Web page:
Alright then, let’s get to Batman. I don’t know if anyone’s made this point, but have you noticed that The Division and Batman: Arkham Knight have a remarkably similar plot? Sure, Arkham Knight has fear gas instead of a bioweapon, and it’s set before the city-wide infection rather than after – but aren’t these relatively cosmetic changes? In both cases, the city has ground to a halt, with criminals freely roaming the streets, doing all those naughty criminal things. Both games revolve around one key hero figure restoring a crippled city to its normal working status. The Division is set in New York, which Gotham is usually based on, and, curiously, both games are set amidst cold, snowy weather. Cold is something of a recurring setting in the Arkham games: Arkham Asylum isn’t clearly set in winter, but the other three games are around that period, with Arkham Origins very specifically taking place during Christmas, and Arkham Knight on Halloween. Given these sorts of similarities, it’s instructive to compare The Division and Arkham Knight, if only for how they fall on the spectrum of realism.

The thing is, if you really wanted to you could probably level the same criticisms at Arkham Knight that you do at The Division. Arkham Knight is definitely about a government-enabled dude-bro going around beating up looters on his way to saving a city from bio-weapons. Everything we’ve said about The Division‘s portrayal of looters equally applies to Arkham Knight: they’re all bad dudes in hoodies and gangster caps. So why doesn’t the critical discourse around Arkham Knight really focus on any of that stuff? I think it would be wrong to just hand-wave this oversight away, to just to treat it like an accident. I reckon we’re actually less inclined to focus on that sort of thing, thanks to Arkham Knight’s cartoony narrative style.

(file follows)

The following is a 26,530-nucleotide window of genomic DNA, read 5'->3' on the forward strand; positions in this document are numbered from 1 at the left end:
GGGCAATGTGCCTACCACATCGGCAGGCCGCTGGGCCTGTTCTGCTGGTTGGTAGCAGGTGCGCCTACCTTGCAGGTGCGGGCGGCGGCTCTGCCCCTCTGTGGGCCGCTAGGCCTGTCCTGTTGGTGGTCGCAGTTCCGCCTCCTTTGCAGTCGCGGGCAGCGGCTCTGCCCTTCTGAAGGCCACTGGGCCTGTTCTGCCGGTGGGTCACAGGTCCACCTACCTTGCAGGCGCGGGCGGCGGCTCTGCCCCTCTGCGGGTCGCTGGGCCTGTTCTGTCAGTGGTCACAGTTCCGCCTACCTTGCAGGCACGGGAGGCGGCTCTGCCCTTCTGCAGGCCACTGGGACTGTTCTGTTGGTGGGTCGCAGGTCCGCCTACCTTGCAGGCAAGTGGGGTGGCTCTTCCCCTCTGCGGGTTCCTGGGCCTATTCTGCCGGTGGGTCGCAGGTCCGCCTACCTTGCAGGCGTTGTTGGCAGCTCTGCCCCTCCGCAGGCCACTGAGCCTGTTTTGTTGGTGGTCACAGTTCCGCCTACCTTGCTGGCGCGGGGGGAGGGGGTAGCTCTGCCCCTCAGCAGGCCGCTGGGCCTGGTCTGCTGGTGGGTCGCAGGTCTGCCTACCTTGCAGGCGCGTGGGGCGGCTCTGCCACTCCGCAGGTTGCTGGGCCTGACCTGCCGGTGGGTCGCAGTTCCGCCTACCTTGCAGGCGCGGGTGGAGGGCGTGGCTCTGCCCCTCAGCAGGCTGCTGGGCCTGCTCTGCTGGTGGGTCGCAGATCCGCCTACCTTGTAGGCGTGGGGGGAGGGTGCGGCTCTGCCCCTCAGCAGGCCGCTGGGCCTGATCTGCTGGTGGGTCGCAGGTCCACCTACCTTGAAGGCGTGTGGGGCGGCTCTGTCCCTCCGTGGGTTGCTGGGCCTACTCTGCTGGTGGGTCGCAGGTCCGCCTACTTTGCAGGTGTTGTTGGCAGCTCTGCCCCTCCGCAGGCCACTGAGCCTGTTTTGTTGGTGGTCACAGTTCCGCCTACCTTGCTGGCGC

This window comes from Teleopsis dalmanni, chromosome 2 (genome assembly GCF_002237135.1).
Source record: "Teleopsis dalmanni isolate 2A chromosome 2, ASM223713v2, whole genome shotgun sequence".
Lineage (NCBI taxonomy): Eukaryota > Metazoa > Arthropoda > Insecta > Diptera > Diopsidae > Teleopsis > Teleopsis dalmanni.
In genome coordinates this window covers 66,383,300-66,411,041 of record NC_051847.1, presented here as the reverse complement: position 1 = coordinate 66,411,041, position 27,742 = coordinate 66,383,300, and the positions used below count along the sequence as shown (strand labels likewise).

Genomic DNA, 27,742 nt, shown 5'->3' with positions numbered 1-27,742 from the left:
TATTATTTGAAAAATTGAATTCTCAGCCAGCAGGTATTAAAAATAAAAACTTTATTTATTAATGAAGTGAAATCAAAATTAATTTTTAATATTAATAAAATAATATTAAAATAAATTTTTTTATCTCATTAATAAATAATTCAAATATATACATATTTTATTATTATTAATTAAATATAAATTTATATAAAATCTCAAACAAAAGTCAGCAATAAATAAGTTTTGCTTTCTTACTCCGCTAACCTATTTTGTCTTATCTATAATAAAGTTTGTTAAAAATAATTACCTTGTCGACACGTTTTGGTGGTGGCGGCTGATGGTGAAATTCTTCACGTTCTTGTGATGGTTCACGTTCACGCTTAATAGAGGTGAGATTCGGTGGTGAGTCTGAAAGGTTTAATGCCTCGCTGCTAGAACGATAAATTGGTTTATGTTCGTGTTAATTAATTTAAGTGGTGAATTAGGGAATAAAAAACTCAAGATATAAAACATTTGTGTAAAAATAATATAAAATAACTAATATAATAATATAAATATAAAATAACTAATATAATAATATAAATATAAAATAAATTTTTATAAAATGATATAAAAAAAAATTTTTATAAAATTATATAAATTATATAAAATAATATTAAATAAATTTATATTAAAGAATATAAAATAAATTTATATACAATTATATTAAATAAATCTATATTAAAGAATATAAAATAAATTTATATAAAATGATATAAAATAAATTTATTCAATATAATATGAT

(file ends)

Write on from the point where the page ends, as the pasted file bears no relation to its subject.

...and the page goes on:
And let’s distinguish here between narrative style and art style. Graphically, Arkham Knight leans towards realism. It’s not particularly abstract or cartoony. But on a narrative level, yeah, it’s definitely cartoon. You’re not meant to take it totally seriously: it’s goofy, hyperbolic, overblown Batman. There’s a level on which the whole thing is self-consciously ridiculous – that’s almost the premise of Joker’s whole character. Within that cartoon structure you’ve got a certain elasticity around your tropes and stereotypes and so on. We all recognise that it’s not real, and so we’re kinda willing to give it a bit more breathing room. But when you’re pushing into a realistic narrative, like The Division does, it’s kinda harder not to draw parallels with our contemporary political situation. When it’s more realistic, it brings us closer to where we are today.

In the final analysis, The Division‘s weakness is arguably characteristic of one of the key weaknesses of the video game medium as a whole: the graphics continue to improve, allowing games to model increasingly realistic environments, but none of the motherfuckers involved are willing to put their hands up for the corresponding political responsibilities that come with making such a realistic looking text. When a game veers too close to a realist genre, like The Division‘s foray into what is essentially the disaster-conspiracy genre, they get slammed as all hell for their total inability to produce a mature political vision. Ubisoft should just make Batman games.